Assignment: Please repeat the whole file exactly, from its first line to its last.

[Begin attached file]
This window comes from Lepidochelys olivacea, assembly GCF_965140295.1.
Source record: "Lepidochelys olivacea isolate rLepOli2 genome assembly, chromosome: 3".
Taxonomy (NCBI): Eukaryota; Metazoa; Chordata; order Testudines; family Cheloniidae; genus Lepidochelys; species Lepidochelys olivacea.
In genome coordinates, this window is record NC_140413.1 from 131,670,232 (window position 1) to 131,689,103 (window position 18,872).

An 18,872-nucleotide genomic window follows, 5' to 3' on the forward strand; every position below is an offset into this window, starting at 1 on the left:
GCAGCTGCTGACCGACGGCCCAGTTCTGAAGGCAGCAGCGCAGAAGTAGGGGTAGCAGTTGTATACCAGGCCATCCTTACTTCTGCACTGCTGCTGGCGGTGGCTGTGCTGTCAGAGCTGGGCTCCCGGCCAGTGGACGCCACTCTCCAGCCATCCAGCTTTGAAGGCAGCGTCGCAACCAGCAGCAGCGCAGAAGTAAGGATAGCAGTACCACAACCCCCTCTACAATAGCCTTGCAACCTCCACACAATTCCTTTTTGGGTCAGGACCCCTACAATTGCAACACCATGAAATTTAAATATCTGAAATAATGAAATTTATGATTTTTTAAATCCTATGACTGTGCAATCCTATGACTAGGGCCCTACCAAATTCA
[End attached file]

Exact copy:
This window comes from Lepidochelys olivacea, assembly GCF_965140295.1.
Source record: "Lepidochelys olivacea isolate rLepOli2 genome assembly, chromosome: 3".
Taxonomy (NCBI): Eukaryota; Metazoa; Chordata; order Testudines; family Cheloniidae; genus Lepidochelys; species Lepidochelys olivacea.
In genome coordinates, this window is record NC_140413.1 from 131,670,232 (window position 1) to 131,689,103 (window position 18,872).

An 18,872-nucleotide genomic window follows, 5' to 3' on the forward strand; every position below is an offset into this window, starting at 1 on the left:
GCAGCTGCTGACCGACGGCCCAGTTCTGAAGGCAGCAGCGCAGAAGTAGGGGTAGCAGTTGTATACCAGGCCATCCTTACTTCTGCACTGCTGCTGGCGGTGGCTGTGCTGTCAGAGCTGGGCTCCCGGCCAGTGGACGCCACTCTCCAGCCATCCAGCTTTGAAGGCAGCGTCGCAACCAGCAGCAGCGCAGAAGTAAGGATAGCAGTACCACAACCCCCTCTACAATAGCCTTGCAACCTCCACACAATTCCTTTTTGGGTCAGGACCCCTACAATTGCAACACCATGAAATTTAAATATCTGAAATAATGAAATTTATGATTTTTTAAATCCTATGACTGTGCAATCCTATGACTAGGGCCCTACCAAATTCA